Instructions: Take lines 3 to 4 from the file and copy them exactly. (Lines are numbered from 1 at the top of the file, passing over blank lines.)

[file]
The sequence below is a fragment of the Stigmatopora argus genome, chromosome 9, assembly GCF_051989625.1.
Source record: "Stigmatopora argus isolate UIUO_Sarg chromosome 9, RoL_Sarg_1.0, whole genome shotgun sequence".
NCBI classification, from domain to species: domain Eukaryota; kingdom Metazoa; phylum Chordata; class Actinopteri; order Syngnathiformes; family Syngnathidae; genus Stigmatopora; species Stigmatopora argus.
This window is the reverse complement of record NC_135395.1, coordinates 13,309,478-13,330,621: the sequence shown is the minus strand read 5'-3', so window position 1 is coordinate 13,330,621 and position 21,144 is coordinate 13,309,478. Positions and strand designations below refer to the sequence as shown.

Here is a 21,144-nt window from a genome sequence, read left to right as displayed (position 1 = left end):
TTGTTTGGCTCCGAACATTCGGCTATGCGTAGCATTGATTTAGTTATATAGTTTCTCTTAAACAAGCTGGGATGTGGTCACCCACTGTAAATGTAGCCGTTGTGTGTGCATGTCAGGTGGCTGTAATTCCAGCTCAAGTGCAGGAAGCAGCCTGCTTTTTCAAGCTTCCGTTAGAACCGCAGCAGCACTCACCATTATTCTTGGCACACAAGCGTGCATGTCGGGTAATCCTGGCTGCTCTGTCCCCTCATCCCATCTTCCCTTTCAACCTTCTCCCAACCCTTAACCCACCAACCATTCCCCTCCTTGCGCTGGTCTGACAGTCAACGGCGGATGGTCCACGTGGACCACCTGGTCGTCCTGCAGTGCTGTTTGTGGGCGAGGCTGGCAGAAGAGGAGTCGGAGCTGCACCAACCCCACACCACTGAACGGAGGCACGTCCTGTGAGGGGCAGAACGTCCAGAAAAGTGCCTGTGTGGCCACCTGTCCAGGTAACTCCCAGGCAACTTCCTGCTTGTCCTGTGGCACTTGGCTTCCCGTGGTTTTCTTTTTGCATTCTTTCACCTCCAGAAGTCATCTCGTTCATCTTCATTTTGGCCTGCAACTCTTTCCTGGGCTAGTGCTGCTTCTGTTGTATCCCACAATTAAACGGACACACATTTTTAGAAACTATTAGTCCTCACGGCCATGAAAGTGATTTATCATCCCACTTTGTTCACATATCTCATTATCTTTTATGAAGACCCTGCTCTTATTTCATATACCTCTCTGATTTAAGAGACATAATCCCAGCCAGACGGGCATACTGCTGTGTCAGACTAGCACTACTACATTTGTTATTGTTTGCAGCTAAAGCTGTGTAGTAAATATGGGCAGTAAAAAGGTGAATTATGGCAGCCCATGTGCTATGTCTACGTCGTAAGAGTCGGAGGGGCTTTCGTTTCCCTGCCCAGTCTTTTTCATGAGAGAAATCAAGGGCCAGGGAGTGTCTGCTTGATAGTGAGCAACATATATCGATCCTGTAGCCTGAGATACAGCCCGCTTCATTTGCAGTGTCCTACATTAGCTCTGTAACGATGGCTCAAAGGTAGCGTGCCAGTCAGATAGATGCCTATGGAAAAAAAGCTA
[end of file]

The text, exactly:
NCBI classification, from domain to species: domain Eukaryota; kingdom Metazoa; phylum Chordata; class Actinopteri; order Syngnathiformes; family Syngnathidae; genus Stigmatopora; species Stigmatopora argus.
This window is the reverse complement of record NC_135395.1, coordinates 13,309,478-13,330,621: the sequence shown is the minus strand read 5'-3', so window position 1 is coordinate 13,330,621 and position 21,144 is coordinate 13,309,478. Positions and strand designations below refer to the sequence as shown.